The concept of “taxon treatment” is exploited by the Plazi team to model taxonomic publications and explore how much of the text tagging can be done by machine either before or after publication. Following taxonomic paper publishing traditions, an initial definition for the electronic form (Sautter et al. 2007
), a taxon treatment can include a formal description of a taxon including sections on nomenclature, morphological characteristics, behavior, ecology, distribution, and specimens examined.
The launch of the electronic taxon treatment concept played a key role in the development of taxonomic tagging methodology. Moreover, it is expected that its influence will increase in the near future. Thus, we consider it necessary to describe the concept here in more detail.
From the text-processing perspective, a taxon treatment is any “block of text” containing information on a given taxon, that can be delimited from other taxon treatments within the same document by specifying the treatment’s start and end tags. From the viewpoint of the publishing tradition in systematics, the treatment is a block of information on a given taxon that may include some elements of the following:
1. New taxon description
2. Change of a nomenclatorial status of a taxon (a nomenclatural act)
3. Summary of all previous knowledge on a taxon from literature sources, usually structured in logical pieces, e.g., nomenclature, morphological description, distribution, ecology, biology
4. Summary of all previous knowledge plus newly published data on the same taxon, e.g., localities, ecological/biological observations
5. Summary of newly published data on an already known taxon
6. Summary of treatments of subordinated taxa, for instance a revision or catalog of a genus listing treatments of ALL or SOME of its species is a treatment of that genus
7. Listing of subordinated taxa, e.g., a checklist of a family from a region forms a treatment of that family.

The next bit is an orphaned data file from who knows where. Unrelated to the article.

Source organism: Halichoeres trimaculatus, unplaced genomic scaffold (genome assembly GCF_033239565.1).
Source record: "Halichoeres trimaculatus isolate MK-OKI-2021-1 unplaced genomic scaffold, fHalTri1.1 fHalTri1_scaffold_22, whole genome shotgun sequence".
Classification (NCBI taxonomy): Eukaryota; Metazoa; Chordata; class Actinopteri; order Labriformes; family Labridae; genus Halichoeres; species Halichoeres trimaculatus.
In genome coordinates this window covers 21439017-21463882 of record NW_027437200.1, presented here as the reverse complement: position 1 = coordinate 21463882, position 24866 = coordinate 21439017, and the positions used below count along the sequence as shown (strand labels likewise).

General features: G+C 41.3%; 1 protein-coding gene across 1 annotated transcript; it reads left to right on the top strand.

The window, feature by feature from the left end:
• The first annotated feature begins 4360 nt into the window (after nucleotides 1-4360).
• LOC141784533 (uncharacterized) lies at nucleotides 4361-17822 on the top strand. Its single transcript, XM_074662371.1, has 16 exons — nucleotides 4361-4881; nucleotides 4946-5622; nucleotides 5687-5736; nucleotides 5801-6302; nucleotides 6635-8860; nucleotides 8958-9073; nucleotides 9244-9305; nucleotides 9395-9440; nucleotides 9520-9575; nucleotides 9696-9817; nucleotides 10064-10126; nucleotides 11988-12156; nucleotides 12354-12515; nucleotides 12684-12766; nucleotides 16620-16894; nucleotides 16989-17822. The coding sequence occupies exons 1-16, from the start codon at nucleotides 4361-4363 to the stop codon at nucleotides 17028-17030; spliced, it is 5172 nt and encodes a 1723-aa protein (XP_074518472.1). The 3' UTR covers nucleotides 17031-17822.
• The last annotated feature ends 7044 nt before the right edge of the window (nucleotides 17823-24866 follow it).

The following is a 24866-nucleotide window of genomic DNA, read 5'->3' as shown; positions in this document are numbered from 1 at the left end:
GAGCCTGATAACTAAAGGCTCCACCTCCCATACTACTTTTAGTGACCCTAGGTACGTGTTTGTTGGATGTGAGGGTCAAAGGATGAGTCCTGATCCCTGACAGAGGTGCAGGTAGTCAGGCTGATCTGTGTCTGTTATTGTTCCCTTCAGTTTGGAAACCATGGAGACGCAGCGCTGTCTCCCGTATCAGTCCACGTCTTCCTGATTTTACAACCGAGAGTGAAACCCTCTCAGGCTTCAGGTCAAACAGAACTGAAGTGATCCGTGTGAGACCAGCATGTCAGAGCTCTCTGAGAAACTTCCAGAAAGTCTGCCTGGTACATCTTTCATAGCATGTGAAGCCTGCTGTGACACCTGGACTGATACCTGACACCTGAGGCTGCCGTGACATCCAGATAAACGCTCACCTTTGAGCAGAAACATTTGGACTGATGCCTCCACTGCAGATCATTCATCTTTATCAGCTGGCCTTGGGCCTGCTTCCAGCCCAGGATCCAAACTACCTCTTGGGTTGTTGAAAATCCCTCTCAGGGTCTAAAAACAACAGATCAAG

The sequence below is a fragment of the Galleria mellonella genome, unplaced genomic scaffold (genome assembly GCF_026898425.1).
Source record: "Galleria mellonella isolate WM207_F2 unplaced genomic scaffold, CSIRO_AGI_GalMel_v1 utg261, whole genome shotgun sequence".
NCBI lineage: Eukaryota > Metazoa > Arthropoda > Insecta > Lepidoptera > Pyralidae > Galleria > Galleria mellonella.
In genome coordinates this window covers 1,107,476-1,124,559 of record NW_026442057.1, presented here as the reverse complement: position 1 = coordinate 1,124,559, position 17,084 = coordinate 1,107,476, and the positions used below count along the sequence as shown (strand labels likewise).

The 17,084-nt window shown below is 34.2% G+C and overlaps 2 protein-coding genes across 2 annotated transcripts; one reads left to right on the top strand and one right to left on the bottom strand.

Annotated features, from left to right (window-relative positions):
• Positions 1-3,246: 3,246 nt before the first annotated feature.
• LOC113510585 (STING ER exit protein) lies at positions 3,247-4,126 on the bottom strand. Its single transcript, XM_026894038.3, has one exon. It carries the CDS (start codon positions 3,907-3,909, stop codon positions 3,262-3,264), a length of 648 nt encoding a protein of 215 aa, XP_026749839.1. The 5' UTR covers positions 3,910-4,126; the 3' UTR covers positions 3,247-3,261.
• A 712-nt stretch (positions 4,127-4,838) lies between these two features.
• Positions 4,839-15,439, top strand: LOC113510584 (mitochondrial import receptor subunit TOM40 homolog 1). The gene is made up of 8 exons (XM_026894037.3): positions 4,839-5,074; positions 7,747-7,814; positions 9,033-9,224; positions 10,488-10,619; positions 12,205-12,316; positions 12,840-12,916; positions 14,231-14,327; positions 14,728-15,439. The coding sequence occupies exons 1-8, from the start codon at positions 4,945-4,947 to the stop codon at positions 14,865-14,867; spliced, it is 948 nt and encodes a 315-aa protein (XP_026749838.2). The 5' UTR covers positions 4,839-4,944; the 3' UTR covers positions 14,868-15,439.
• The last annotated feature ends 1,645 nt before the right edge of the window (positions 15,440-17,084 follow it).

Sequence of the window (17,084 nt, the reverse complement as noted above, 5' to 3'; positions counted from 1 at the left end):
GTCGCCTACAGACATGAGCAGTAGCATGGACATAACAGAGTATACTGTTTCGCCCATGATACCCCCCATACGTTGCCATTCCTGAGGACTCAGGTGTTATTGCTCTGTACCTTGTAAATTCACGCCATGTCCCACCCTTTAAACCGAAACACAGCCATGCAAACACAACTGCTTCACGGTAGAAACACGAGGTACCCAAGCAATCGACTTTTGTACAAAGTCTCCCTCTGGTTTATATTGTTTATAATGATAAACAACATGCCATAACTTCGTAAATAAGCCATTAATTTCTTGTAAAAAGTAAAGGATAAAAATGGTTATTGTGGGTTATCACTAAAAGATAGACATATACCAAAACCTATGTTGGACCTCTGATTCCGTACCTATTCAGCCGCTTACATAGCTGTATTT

Taxon treatments usually have the form of published conventional texts that could be enhanced by a wide array of tags and external links. More importantly, taxon treatments may be archived, searched, harvested, or linked as separate pieces of information directly related to their respective taxa.
A publication may consist of one or many treatments of different taxa of different taxonomic ranks. One taxon may have more than one treatment within a publication, although the tradition of systematics publishing usually assumes one “core” treatment per taxon within a document.
Taxon profiles generated “on the fly” or extracted through web “scrapers” have several features of treatments (e.g., EOL, NCBI, Wikipedia, or ispecies.org taxon profiles). To be called treatments, however, they have to be published in a static and citable form. It seems necessary to distinguish these two types of taxon profiles (published and dynamic, generated on the fly), although the border between them may sometimes seem vague. The essential feature of a treatment is that it encompasses information published in accordance with both present-day publishing standards and the requirements of nomenclatural codes.
What is not a taxon treatment?
1. A citation of a taxon name within a text, although such a citation usually holds information linked to the particular taxon. For instance, listing of a species within a “plain” checklist cannot be a treatment of that species; a sentence within a text paragraph stating that “taxon X is parasitic on taxon Y” is neither a treatment of taxon X nor of taxon Y